FinOps practices aim to boost an organization's financial accountability forcloud services. Their higher priority in the current economic environment contracts with previous years, when businesses were perhaps more tolerant of cloud costs that drifted above their initial expectations.
"A couple of years ago, people would be okay with an increase in cost," Byars said. "But they recognized that [cloud] was a path for modernization, and so they would tolerate it."
Cloud as financial tool
The ability to keep cloud costs in check should loom large in the coming months as service providers promote on-demand IT as a way to weather economic turbulence. Industry executives believe the cloud-as-cost-saver theme will keep demand humming.
"Using more of cloud services has proven to be a good lever organizations can pull to curtail costs," said Vrinda Khurjekar, senior director of AMER business at Searce, a technology consultancy based in Houston.
Brandon ByarsHead of technology, Thoughtworks
Economic turmoil compels many organizations to rethink spending, with creative ways of doing the same amount of work at much less cost becoming critical, Khurjekar said. The cloud's pay-as-you-go model will help organizations do just that, she suggested.
"Despite major budget cuts and hiring freezes, the demand for cloud services has and will remain constant," she said. "Going forward, we predict that, at least through the recession, the demand will actually increase as cloud services and AI technology will be needed to help fill some of the gaps created by budget cuts."
Indeed, enterprises continue to launch large cloud initiatives. In the United Kingdom, the Crown Commercial Service, a procurement agency, has been awarding contracts through its multi-billion-pound G-Cloud 13 framework program, which offers cloud services such as hosting, software and cloud support to U.K. government entities.
Xalient, an MSP and IT consultancy in London, was recently approved to provide services through the G-Cloud 13 framework, which launches November 9. Such initiatives suggest cloud investment will carry on despite economic uncertainty, said Mark Cooke, the company's group COO.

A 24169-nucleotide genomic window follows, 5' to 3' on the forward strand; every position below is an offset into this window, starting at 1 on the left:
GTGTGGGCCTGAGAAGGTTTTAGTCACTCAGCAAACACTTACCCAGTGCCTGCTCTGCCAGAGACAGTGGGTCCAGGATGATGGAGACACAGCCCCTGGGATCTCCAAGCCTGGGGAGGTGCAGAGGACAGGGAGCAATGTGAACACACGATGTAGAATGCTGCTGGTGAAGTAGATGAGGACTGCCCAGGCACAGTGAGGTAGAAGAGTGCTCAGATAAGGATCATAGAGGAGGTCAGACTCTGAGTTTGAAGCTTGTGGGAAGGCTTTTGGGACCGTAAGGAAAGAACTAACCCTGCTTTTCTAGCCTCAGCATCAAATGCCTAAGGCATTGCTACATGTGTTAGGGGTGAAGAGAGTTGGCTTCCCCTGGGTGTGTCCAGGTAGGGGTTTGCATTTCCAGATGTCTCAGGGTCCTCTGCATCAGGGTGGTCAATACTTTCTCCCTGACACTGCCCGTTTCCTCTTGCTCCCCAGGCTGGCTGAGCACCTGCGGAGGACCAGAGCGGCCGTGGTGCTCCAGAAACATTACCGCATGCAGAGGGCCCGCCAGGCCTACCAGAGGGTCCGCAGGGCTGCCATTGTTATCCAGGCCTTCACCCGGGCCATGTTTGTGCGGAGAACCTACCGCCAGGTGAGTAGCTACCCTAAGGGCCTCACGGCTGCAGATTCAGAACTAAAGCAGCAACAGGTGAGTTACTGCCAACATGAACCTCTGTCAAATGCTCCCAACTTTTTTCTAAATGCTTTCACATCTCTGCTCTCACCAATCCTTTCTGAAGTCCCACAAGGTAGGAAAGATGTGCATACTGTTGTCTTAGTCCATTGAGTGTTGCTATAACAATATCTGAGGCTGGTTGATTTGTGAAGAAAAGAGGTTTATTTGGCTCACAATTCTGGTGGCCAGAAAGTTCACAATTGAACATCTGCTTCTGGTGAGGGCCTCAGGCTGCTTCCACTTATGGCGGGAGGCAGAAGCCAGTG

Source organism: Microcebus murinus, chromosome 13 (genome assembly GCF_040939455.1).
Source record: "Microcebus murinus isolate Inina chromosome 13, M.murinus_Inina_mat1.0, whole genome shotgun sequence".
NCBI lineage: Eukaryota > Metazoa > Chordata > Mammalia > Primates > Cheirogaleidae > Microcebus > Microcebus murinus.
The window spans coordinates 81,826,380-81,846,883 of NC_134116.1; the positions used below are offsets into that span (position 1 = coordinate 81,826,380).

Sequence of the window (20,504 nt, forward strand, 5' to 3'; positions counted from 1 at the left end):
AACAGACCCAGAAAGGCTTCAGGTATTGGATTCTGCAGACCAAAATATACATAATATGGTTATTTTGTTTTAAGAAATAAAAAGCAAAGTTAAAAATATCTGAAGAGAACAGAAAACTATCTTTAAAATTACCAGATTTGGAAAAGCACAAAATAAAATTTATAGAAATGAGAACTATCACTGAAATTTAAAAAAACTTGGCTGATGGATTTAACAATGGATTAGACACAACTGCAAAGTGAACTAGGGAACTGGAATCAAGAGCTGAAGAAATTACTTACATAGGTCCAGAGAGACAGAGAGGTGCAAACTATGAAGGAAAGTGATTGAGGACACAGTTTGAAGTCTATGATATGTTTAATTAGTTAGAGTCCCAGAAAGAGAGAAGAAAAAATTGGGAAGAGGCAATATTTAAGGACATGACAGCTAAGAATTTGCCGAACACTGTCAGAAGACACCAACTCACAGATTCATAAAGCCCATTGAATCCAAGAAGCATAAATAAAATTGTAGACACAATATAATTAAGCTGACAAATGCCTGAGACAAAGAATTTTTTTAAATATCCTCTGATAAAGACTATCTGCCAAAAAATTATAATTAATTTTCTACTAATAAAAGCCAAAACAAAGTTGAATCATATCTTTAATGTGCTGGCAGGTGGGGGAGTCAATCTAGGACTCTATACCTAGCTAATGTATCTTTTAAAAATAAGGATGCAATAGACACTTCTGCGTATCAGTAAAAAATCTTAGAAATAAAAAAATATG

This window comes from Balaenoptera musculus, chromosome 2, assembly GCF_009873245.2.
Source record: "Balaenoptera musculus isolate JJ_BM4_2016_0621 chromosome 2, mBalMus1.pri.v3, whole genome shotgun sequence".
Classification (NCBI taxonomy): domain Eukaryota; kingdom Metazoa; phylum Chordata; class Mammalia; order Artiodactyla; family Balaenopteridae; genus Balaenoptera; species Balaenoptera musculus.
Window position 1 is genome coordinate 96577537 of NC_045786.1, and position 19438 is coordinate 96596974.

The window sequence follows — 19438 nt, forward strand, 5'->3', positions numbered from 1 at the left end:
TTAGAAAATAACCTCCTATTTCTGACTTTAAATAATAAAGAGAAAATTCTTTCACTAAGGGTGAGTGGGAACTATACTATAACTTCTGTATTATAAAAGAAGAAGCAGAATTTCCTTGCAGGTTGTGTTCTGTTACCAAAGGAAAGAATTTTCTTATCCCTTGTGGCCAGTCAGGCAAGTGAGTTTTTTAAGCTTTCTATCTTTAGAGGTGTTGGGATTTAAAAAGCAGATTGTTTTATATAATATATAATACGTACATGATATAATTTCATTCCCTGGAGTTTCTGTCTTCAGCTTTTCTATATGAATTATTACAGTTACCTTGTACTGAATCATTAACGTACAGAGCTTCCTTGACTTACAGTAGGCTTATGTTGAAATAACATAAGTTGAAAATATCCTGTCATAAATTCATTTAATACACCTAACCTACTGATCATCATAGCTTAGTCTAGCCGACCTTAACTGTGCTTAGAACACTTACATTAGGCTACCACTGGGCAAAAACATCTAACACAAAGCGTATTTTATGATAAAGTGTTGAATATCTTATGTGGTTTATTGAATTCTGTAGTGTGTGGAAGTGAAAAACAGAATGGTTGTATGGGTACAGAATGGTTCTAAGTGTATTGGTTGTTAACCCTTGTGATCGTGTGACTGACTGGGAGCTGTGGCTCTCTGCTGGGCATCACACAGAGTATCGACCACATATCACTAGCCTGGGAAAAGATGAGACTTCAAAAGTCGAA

"Cloud investments that reduce Capex and can be paid for based on consumption make sense in any downturn," he said.
Government departments, or companies, considering office closures or business divestment can do so quickly and efficiently -- from a networking and security perspective, in particular -- if their IT assets are in the cloud, Cooke noted.
As for specific as-a-service offerings on G-Cloud 13, Cooke said he anticipates Xalient addressing government demand for SD-WAN, cybersecurity and unified communications.
Financial planning, multi-cloud demand
Others cite demand for cloud offerings that support customers' financial planning and forecasting needs. Randy Werder, co-founder and CEO of Black Diamond Advisory, said customers are interested in dynamic systems that let them model core operational drivers and see how changes to those drivers will affect their organizations.
"I have not seen the caution," Werder said regarding customer spending on products like OneStream, which offers planning, forecasting and predictive analytics. "They think the value of having that solution in place is greater than the cost. I've seen a lot of demand."
To meet that demand, Werder plans to tap the new $25 million investment from Tercera to expand his company's advisory services. Those services offer expertise in functional areas -- from sales to strategic planning -- and vertical market knowledge to prepare customers for a OneStream implementation. Black Diamond Advisory will also use the funds to continue developing pre-built code offerings designed for particular verticals. Such offerings, sometimes dubbed accelerators, help cloud consultancies differentiate their services.
Another customer focus: multi-cloud offerings that intersect with adjacent technologies.
Lakshmi Ashok -- vice president and enterprise service management lead at Leidos, a tech services company based in Reston, Va. -- said government agencies want to exploit the multi-cloud approach. Leidos' public sector customers, she said, aim to use edge computing, AI and mixed-reality services to fulfill their missions.
The task for service providers, she added, is to "tame all of the innovation inherent across multiple cloud providers" and keep an eye on cost efficiency, regulatory compliance and quality of service.